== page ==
A friend of mine was telling me the symptoms of being a social-phobic: difficulty in breathing, discomforts while being with a crowd. As a result, my friend usually acts as a quiet listener/observer when many people are around. Yet for my friend, it is not as difficult to express thoughts and communicate with people if these things are done over the Internet. This brings up an interesting experiment: if people with social-phobia in the real world could actually communicate and express themselves quite well in social virtual worlds such as Second Life, There, or perhaps even while playing in children-oriented virtual environments such as Disney's Toontown, then can they still be called social-phobics, or perhaps they are simply just unused to the physical aspects of human interactions, while being fully capable in engaging meaningful, perhaps even diverse modes of social interactions?
A bigger issue related to this question involves how we define ourselves and our relations with the world around us. Usually how we act, perform to expectations, or interact with others, depends not just on the external entities (people, animals, environments) involved, but also how we perceive ourselves at the moment: whether we're good or bad, pretty or ugly, smart or dumb, capable or ineffective, etc. In other words, what we do often can be the results of the interplay between our sense of identities and the external entities. It would not be surprising that once a different identity is assumed, behaviors can be dramatically different.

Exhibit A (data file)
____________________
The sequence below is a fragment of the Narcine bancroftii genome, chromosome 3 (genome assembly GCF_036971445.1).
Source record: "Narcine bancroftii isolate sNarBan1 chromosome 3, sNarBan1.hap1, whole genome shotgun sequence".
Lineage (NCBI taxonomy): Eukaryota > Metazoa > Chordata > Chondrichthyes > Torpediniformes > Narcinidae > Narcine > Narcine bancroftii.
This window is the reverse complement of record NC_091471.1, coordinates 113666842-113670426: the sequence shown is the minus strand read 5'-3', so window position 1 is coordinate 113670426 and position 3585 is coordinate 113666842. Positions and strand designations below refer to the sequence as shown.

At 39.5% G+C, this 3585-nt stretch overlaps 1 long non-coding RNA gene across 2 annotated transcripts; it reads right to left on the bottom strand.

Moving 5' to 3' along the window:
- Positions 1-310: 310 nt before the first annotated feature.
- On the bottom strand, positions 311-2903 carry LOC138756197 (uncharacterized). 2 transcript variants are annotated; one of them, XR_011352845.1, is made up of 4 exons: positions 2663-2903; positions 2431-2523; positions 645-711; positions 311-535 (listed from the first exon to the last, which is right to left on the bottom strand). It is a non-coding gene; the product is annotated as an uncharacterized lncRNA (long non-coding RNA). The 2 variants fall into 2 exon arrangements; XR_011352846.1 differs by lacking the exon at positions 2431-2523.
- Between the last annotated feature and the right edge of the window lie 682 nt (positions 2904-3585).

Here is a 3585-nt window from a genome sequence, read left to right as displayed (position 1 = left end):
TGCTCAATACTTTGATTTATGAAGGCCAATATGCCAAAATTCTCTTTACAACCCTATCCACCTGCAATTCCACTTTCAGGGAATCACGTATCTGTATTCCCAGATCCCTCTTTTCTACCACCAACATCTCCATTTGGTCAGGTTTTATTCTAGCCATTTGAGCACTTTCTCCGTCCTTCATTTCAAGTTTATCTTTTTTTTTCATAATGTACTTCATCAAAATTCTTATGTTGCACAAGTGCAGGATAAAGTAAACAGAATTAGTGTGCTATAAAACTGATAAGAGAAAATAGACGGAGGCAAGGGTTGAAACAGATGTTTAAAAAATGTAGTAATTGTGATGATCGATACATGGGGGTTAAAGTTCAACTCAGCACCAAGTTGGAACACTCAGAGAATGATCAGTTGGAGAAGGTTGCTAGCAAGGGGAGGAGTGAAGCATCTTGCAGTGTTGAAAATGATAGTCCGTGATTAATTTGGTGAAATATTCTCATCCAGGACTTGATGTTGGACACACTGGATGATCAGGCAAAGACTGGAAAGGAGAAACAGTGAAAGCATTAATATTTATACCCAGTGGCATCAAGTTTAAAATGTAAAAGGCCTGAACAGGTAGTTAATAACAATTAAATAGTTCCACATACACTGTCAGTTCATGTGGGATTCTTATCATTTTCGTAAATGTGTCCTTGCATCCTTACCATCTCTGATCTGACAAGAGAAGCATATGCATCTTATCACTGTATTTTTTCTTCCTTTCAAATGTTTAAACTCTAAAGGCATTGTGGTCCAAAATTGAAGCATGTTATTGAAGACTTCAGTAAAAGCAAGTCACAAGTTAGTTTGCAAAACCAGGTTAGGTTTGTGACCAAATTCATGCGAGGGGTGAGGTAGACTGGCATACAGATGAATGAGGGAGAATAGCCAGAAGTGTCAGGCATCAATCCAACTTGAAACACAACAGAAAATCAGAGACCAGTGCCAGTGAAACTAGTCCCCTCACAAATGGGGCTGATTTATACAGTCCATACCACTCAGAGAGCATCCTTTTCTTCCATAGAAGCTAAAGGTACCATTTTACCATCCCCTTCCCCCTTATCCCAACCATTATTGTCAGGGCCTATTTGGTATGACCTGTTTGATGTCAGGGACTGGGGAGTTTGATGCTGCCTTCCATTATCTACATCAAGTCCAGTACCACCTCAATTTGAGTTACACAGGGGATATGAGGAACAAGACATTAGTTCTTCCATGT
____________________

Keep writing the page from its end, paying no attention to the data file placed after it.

Yet, multiple identities are in fact not foreign to us. All of us have multiple identities at different times of the day, depending on who we're interacting with, what the social atmosphere is, or simply what moods we're having. What today's virtual worlds and related technologies offer, perhaps, are additional and more diverse ways to assume various identities and explore who we are in previously unavailable ways.
If my friend finds that social interactions in virtual worlds, perhaps even ones involving large crowds, are easily handled, we might then be able to look at other ways where traditionally undesirable personal or psychological traits, could in fact be given new meanings, with the help of new methods to explore our identities.